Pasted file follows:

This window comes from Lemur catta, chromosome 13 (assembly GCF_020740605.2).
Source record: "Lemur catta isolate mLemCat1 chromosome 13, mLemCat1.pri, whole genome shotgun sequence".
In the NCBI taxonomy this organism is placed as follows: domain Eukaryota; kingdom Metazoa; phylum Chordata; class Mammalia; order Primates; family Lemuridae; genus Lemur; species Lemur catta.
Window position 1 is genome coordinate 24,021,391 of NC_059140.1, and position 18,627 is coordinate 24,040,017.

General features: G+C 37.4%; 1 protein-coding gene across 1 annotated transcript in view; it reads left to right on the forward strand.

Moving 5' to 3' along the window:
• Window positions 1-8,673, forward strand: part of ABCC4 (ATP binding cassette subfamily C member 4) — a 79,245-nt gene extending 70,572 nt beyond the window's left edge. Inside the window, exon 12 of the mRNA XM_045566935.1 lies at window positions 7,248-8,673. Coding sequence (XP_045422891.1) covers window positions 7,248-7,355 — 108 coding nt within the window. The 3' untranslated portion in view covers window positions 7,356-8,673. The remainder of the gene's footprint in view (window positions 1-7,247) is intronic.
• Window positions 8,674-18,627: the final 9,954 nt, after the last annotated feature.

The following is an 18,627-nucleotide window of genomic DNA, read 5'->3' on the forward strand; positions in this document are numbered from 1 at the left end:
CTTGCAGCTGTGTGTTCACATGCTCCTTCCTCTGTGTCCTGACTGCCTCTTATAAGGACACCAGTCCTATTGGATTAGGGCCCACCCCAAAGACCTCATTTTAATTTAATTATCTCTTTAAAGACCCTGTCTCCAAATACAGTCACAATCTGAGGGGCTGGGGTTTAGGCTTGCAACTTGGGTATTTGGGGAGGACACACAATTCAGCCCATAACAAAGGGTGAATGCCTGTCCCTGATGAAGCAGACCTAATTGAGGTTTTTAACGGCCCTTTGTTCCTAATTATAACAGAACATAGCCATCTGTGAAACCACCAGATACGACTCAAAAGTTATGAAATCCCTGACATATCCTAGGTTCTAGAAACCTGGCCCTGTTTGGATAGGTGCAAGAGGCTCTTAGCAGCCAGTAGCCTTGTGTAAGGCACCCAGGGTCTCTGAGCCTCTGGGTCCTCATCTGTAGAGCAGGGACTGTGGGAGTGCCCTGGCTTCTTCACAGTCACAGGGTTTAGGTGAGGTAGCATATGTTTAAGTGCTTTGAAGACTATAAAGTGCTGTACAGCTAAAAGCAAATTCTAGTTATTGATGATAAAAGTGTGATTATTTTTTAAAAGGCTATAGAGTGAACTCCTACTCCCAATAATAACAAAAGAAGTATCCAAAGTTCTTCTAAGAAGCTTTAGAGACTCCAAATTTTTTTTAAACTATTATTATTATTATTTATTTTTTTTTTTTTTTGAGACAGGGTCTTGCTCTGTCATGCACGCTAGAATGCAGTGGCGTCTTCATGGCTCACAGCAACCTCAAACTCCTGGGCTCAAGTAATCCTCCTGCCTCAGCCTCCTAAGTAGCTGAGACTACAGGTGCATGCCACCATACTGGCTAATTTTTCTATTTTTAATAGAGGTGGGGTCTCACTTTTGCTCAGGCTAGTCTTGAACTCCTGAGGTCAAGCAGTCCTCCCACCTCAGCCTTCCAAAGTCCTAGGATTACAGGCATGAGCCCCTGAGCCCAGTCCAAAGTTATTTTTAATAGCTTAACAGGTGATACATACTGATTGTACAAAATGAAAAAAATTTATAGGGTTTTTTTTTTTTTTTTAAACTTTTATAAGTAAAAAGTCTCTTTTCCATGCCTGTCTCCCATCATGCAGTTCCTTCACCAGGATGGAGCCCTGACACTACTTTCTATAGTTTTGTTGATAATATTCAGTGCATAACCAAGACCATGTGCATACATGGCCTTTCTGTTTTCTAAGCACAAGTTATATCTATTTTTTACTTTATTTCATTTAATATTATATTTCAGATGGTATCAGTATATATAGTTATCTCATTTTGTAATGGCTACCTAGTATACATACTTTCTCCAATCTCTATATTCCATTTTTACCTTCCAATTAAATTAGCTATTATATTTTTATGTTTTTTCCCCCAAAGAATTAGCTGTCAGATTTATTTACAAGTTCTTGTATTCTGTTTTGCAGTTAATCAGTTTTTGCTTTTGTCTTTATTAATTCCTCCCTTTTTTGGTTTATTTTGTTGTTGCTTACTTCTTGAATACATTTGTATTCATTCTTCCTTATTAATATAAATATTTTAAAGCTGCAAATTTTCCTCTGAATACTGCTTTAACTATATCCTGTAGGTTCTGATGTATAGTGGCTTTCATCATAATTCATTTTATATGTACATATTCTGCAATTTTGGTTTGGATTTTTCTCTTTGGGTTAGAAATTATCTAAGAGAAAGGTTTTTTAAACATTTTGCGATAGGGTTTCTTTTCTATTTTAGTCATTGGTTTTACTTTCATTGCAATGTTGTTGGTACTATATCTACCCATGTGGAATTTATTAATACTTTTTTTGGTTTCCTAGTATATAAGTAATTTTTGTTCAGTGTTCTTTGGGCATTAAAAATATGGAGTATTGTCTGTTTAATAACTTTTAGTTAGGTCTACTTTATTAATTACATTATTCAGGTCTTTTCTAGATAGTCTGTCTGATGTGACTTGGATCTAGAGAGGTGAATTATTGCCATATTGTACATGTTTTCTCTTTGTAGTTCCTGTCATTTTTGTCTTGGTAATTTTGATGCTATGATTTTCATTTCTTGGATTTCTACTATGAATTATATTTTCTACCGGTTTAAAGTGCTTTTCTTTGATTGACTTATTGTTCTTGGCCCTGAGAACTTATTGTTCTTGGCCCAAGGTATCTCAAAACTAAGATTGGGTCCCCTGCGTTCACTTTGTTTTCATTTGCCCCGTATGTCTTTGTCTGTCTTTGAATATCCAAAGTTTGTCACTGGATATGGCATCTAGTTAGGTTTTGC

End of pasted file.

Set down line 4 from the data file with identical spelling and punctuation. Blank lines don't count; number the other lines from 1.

Window position 1 is genome coordinate 24,021,391 of NC_059140.1, and position 18,627 is coordinate 24,040,017.